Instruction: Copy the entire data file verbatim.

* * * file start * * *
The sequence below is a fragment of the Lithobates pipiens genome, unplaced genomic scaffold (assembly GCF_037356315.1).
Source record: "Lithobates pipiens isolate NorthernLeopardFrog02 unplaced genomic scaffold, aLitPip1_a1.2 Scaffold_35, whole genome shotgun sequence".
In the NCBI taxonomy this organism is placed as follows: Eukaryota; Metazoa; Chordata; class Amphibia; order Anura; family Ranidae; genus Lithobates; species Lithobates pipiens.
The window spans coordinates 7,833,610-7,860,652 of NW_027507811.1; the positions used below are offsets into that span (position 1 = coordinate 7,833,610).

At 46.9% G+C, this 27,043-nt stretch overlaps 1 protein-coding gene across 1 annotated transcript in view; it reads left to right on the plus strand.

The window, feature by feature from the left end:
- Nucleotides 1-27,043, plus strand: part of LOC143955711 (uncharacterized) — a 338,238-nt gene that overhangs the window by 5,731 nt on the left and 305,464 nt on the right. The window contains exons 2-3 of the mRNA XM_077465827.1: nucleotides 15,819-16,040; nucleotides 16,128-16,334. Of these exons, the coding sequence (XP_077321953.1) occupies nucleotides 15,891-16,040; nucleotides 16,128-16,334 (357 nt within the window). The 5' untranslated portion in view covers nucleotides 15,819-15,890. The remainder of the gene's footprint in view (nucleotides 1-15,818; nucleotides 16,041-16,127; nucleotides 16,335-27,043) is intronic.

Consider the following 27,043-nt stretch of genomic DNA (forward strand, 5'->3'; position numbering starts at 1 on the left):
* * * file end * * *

The sequence below is a fragment of the Lithobates pipiens genome, unplaced genomic scaffold (assembly GCF_037356315.1).
Source record: "Lithobates pipiens isolate NorthernLeopardFrog02 unplaced genomic scaffold, aLitPip1_a1.2 Scaffold_35, whole genome shotgun sequence".
In the NCBI taxonomy this organism is placed as follows: Eukaryota; Metazoa; Chordata; class Amphibia; order Anura; family Ranidae; genus Lithobates; species Lithobates pipiens.
The window spans coordinates 7,833,610-7,860,652 of NW_027507811.1; the positions used below are offsets into that span (position 1 = coordinate 7,833,610).

At 46.9% G+C, this 27,043-nt stretch overlaps 1 protein-coding gene across 1 annotated transcript in view; it reads left to right on the plus strand.

The window, feature by feature from the left end:
- Nucleotides 1-27,043, plus strand: part of LOC143955711 (uncharacterized) — a 338,238-nt gene that overhangs the window by 5,731 nt on the left and 305,464 nt on the right. The window contains exons 2-3 of the mRNA XM_077465827.1: nucleotides 15,819-16,040; nucleotides 16,128-16,334. Of these exons, the coding sequence (XP_077321953.1) occupies nucleotides 15,891-16,040; nucleotides 16,128-16,334 (357 nt within the window). The 5' untranslated portion in view covers nucleotides 15,819-15,890. The remainder of the gene's footprint in view (nucleotides 1-15,818; nucleotides 16,041-16,127; nucleotides 16,335-27,043) is intronic.

Consider the following 27,043-nt stretch of genomic DNA (forward strand, 5'->3'; position numbering starts at 1 on the left):